Webex Calling integration can make a lot of sense if you have or are planning to have Webex Calling in your organization and we can often share the same PSTN provider as the Webex Calling service is using. One thing to point out is that if your agents are on Webex Calling no matter what PSTN option you use, you can always use a Webex Calling extension as the agent extension is in Webex CC and when you do this you gain some of the quality of a single leg between the platforms as opposed to multiple PSTN hops to an agent.

If you choose this option, Webex CC will use whatever PSTN method is configured in Webex Calling to reach the PSTN and you can create Entry Point Mappings from any of the numbers seen in the Telephone Numbers portal. In Webex Calling we have three different PSTN options, but it’s important to note that only two of them are supported with Webex Contact Center.

  • Local Gateway (LGW) is similar to VPOP, but the call terminates to the Webex Calling platform instead of direct to Webex Contact Center.  The configuration of the CUBE gateways is slightly different and only Cisco CUBEs are supported.  The configuration also uses a registered SIP trunk instead of IP authentication like VPOP.  The connection is always TLS secured as well.  You can still use this option if you have Webex Edge Connect deployed for added quality.  The main limitation of this method is that each registered trunk is only capable of supporting 250 concurrent calls. If your agents are using PSTN agent numbers instead of Webex Calling extensions this effectively doubles the concurrent call count as well. These sessions are shared with the Webex Calling subscription too so you will need to account for that shared capacity.  To note Webex Calling does support multiple gateways per location and there are workarounds available to support multiple registrations on a single gateway, but in my opinion, they are not pretty and it’s probably better to avoid them if possible. In the right deployment, this can still be a very effective method that provides some simplicity to your design, but if you are expecting concurrent contact center traffic over 100 active calls then you might look elsewhere.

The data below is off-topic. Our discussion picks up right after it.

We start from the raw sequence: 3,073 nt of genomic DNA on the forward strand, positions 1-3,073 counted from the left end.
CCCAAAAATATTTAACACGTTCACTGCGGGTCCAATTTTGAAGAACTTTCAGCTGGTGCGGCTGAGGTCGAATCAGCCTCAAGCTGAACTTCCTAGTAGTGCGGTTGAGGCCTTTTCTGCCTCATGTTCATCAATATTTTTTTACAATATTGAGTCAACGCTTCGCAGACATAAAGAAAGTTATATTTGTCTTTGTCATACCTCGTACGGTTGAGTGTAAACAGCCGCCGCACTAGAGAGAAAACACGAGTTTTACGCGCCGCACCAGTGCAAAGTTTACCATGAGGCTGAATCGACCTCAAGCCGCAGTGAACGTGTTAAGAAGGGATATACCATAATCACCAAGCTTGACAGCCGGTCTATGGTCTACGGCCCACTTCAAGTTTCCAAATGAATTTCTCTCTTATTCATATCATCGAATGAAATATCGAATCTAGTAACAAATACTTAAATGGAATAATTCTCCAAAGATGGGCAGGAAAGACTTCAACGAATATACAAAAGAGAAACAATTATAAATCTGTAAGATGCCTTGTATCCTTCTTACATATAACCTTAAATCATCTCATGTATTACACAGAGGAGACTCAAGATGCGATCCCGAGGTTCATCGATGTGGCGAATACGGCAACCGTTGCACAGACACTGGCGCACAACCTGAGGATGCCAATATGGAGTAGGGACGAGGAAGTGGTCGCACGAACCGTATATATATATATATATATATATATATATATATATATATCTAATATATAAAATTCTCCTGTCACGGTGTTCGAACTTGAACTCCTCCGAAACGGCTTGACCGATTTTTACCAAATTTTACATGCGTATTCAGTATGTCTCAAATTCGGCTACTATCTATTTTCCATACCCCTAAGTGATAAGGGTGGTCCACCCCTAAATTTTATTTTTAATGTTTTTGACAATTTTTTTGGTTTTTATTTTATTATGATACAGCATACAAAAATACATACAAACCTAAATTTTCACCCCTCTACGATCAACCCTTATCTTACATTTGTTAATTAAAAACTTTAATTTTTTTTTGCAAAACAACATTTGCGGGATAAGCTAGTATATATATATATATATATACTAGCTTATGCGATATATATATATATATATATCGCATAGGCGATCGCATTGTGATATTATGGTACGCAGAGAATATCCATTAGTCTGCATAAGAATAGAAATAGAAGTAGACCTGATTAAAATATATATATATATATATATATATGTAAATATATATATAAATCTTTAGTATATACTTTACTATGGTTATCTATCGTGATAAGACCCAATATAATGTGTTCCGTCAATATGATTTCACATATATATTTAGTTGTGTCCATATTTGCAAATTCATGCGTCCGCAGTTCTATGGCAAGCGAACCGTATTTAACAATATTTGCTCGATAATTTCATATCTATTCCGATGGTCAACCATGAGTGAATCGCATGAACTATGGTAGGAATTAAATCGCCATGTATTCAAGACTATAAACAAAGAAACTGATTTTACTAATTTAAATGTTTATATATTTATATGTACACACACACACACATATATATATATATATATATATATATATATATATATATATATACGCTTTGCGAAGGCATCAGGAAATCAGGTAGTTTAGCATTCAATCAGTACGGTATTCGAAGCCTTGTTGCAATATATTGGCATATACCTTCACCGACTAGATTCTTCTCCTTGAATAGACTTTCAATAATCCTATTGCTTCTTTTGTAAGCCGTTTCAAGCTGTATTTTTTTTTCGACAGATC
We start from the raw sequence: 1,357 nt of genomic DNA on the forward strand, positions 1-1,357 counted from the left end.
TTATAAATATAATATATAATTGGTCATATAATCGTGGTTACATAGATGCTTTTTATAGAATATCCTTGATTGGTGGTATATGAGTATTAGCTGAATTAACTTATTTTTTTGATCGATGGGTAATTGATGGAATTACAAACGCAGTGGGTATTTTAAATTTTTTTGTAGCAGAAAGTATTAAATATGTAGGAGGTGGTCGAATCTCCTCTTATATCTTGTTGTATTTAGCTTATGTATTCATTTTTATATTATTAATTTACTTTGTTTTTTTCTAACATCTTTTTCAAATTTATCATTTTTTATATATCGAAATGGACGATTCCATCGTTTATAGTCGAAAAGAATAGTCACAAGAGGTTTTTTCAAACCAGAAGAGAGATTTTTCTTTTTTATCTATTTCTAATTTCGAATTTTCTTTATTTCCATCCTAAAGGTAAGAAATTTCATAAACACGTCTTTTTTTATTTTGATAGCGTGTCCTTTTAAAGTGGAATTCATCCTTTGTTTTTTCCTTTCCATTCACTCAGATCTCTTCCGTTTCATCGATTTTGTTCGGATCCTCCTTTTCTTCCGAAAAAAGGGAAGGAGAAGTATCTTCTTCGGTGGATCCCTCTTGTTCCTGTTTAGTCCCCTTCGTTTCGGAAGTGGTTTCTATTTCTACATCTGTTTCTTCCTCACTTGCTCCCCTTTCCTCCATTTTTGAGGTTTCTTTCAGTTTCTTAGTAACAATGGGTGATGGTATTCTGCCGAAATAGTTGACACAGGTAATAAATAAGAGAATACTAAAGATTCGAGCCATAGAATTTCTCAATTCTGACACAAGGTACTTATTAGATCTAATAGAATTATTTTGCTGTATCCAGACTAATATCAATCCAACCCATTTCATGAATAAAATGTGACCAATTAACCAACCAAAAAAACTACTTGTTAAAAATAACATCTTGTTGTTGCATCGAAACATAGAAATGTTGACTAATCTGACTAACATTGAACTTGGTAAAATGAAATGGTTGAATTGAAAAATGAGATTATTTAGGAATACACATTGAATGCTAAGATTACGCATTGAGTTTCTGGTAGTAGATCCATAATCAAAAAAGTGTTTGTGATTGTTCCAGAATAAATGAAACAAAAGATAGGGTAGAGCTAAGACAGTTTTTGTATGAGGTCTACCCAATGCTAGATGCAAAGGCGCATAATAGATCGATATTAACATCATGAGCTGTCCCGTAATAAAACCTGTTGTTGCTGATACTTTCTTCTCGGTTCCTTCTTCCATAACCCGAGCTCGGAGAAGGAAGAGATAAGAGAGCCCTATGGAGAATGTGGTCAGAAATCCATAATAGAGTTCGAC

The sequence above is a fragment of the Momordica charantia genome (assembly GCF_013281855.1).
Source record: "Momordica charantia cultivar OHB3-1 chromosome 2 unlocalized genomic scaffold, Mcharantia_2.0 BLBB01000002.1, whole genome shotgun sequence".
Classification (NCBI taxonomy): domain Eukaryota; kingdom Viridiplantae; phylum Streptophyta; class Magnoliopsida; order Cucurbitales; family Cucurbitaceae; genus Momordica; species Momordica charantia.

• Local Gateway has a newer option for delivering calls based on DNS. This is referred to in the documents as “Certificate-based Trunk”. With certificates in place to verify the CUBE endpoints and provide encryption, you can fore-go the registration and scale past the 250 concurrent call limit. Inbound calls from Webex will locate your CUBE based on DNS records and then use the CUBE’s certificate will provide necessary protections. This method requires the gateway be reachable from the internet and (behind NAT is not supported). You will also need to install and maintain a certificate from one of Webex’s trusted certificate authorities. Because of the recent changes to certificate validation periods etc, this certificate will need to be renewed yearly, just like you would with Expressway. If that certificate expires, so does the Webex trunk so this method does provide some measured risk if you aren’t the type to stay on top if certificate renewals.